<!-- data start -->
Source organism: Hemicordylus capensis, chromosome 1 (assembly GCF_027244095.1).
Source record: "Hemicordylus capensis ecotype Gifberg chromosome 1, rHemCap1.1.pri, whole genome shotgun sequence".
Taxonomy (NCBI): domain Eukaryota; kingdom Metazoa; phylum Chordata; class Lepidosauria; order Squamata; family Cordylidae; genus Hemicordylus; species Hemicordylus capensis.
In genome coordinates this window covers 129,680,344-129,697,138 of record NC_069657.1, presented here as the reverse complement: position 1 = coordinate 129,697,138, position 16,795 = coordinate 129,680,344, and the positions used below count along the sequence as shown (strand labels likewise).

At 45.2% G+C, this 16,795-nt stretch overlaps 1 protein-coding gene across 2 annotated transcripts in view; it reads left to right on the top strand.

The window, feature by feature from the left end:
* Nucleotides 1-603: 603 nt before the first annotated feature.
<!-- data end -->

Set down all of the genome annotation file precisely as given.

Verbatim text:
Source organism: Hemicordylus capensis, chromosome 1 (assembly GCF_027244095.1).
Source record: "Hemicordylus capensis ecotype Gifberg chromosome 1, rHemCap1.1.pri, whole genome shotgun sequence".
Taxonomy (NCBI): domain Eukaryota; kingdom Metazoa; phylum Chordata; class Lepidosauria; order Squamata; family Cordylidae; genus Hemicordylus; species Hemicordylus capensis.
In genome coordinates this window covers 129,680,344-129,697,138 of record NC_069657.1, presented here as the reverse complement: position 1 = coordinate 129,697,138, position 16,795 = coordinate 129,680,344, and the positions used below count along the sequence as shown (strand labels likewise).

At 45.2% G+C, this 16,795-nt stretch overlaps 1 protein-coding gene across 2 annotated transcripts in view; it reads left to right on the top strand.

The window, feature by feature from the left end:
* Nucleotides 1-603: 603 nt before the first annotated feature.